Get ready Key West, Country's comin' to town. The annual pilgrimage of Nashville's finest songwriters to the Southernmost City begins on Wednesday, May 1 for the 2013 Smokin' Tuna 18th Annual Key West Songwriters Festival presented by BMI.
The largest of its kind in the world, the festival draws more than 100 top songwriters and up to 10,000 audience members each year.
Five days and nights will be filled with more than 40 free shows, staged at an array of the island's most popular watering holes, resorts and hot spots where the artists will share the stories behind their well-known songs.
Sara Haze, whose song "Moonshine" was recently featured on the Safe Haven soundtrack, was a newbie at the festival last year and said that there's a buzz about the event in the Music City.
"I feel like all of Nashville takes off that week to go to Key West," she said. "Everyone is rocking flip flops and drinking piña coladas at 2 p.m. It's definitely a more casual atmosphere, and it's a great bonding experience for the songwriters. We're always sitting in rooms and writing with each other, but here we're out on a beach or snorkeling."
The festival had a modest debut in 1995, but when Broadcast Music Inc. (BMI) stepped in as a partner and sponsor the following year, the event began to blossom.
"BMI helped bring a lot more writers down every year," said Charlie Bauer, who is the festival founder and director as well as the managing partner of Smokin' Tuna Saloon. "They have been instrumental in making the event grow."
He added that in addition to the artists, more industry people are attending the festival.
"The past few years it's become almost like a South by Southwest. Key industry people are coming down--record labels and publishers."
The festival gained even more notoriety in 2003 when producer Greg Travis featured the weekend on his television show Country Music Across America, which aired on Great American Country (GAC). They've filmed at the festival each year, and in 2009, Storme Warren, the host of GAC's Headline Country, took over coverage of the event.
Some of the performers have been coming to Key West over 16 years in a row and have developed their own fan base at the festival.
"The fan base builds every year because they get to know these writers on a more intimate level," Bauer said. "It's just grown on both ends--the fans that come down to see the performances and the performers themselves."
Jan Wang from Islamorada said that she enjoys attending the festival for the diversity of music, as well as the interaction with the songwriters.
"We get to experience music in a small intimate setting that we usually can only get at a big concert venue, and it's different from the island style music down here," she said. "We also enjoy meeting the musicians."
This year, critically acclaimed young blues journeyman Gary Clark, Jr., who recently appeared on the "Tonight Show" with Jay Leno and the "Late Show" with David Letterman, will headline the festival's official kick-off party. It will be on Wednesday, May 1, at 6 p.m. on the Sunset Pier at the Ocean Key Resort.
"We've got a little something different this year with Gary Clark Jr." said Bauer. "He's a major blues artist right now. He's been touring with Eric Clapton, and we're so excited to have him."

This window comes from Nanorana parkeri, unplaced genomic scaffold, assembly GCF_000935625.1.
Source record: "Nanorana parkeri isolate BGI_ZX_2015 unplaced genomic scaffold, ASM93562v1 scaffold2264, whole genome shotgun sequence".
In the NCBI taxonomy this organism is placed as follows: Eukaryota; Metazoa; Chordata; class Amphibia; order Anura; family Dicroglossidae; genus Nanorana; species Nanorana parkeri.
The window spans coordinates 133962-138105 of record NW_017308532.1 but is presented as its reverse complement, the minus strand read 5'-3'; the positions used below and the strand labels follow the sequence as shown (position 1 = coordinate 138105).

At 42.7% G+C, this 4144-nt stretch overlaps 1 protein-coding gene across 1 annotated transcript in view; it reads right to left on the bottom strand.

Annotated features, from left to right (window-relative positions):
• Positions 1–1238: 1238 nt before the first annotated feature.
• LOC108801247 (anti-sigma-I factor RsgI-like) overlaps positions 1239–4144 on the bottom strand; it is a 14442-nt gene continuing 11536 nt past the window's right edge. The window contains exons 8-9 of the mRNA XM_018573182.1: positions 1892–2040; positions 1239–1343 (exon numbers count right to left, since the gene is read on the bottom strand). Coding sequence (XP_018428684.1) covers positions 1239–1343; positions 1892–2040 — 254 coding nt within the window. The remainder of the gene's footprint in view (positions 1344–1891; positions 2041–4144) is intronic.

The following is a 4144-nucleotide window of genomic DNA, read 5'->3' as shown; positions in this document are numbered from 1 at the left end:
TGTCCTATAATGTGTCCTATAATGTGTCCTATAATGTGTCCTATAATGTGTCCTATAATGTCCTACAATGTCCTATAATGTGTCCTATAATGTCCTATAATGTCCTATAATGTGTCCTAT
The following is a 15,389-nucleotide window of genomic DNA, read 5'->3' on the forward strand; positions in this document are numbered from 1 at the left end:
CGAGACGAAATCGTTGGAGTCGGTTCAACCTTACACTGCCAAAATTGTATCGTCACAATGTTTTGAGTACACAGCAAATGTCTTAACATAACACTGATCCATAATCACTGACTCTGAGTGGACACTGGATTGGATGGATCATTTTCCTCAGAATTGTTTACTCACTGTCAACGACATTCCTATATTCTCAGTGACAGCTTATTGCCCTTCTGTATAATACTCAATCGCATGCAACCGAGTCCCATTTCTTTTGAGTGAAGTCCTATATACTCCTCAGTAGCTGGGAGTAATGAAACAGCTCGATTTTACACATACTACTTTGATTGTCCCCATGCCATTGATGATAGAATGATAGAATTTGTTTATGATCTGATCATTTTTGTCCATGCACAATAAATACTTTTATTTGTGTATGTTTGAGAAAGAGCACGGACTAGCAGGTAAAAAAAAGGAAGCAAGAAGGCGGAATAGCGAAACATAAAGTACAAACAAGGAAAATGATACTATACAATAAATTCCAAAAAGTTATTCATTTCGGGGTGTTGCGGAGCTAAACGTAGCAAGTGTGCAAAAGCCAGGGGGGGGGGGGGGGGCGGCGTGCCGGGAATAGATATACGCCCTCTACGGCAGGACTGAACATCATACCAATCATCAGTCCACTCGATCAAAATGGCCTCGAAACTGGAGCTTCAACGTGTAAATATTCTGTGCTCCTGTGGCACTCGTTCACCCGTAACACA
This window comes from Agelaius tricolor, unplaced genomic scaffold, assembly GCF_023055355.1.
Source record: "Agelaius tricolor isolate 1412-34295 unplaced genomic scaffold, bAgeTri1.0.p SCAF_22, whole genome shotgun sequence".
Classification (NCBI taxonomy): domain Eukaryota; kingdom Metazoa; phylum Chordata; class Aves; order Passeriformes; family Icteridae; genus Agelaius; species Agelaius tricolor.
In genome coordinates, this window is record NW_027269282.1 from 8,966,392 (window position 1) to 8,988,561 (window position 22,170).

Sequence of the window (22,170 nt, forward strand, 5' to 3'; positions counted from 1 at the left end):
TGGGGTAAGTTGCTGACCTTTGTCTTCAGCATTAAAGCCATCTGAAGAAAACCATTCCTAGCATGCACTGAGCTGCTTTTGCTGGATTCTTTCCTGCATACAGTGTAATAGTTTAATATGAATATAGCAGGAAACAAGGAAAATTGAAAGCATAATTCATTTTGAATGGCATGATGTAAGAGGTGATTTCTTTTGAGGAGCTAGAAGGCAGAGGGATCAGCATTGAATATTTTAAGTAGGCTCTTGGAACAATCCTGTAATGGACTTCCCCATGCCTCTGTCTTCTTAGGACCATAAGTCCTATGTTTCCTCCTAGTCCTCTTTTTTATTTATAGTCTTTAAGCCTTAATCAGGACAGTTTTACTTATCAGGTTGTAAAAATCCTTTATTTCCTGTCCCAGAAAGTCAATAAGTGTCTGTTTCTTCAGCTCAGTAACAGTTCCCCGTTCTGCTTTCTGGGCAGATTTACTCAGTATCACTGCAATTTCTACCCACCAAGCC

A free street concert at 7 p.m. on Saturday, May 4, will fill the 200 block of Duval Street with the sounds of the six-man country-rock band Bush Hawg, singer/songwriter Joanna Smith and X-Factor winner Tate Stevens.
The rest of the weekend is jam packed with concerts by performers like the original Blues Brother, Steve Cropper, who's known for such classics as "(Sittin' On) The Dock of the Bay" and "Knock on Wood."
Grammy nominee, James Slater, who wrote "In My Daughter's Eyes" recorded by Martina McBride, will be on hand to sing Key West's official song, "Key West Address" and more. Also expect country hit-writers Jeffrey Steele, Paul Overstreet, Bob DiPiero, Lori McKenna, Bobby Pinson, Keith Stegall, Liz Rose, Paul Jenkins, Doug Johnson and Even Stevens, as well as revered Texas singer/songwriter Robert EarlKeen.
The power-trio, The World Famous Headliners, made up of chart topping writers and musicians PatMcLaughlin, Shawn Camp and Al Anderson and top-flight guitarist and songwriter Guthrie Trapp are some additional highlights.
Known for the 90s hit "I Love the Way You Love Me," songwriter Chuck Cannon has attended the festival since the early days. He cautioned that while many of the artists are known for country music, the festival transcends genres.
"We have to be really careful when we talk about genres," he said. "The vast majority of songwriters will tell you they just write songs. When you put it to synthesizers and extremely processed lead guitars, that's going to make that song a pop song. But you wrap twin fiddles and steel guitar around it, and it's going to be a country song."
Haze, who is currently working on a new record with Gammy Award-winning producer, Paul Worley, said that the festival is an opportunity for audiences to hear new songs that haven't been released yet.
"We can test out new material and see what connects with the audience," she said. "We can navigate certain songs for our record and maybe take certain songs off. The festival is also a really good way for people to get to know songwriters before the rest of the world does."
Originally published in L'Attitudes section of the Upper Keys Reporter and Keynoter.
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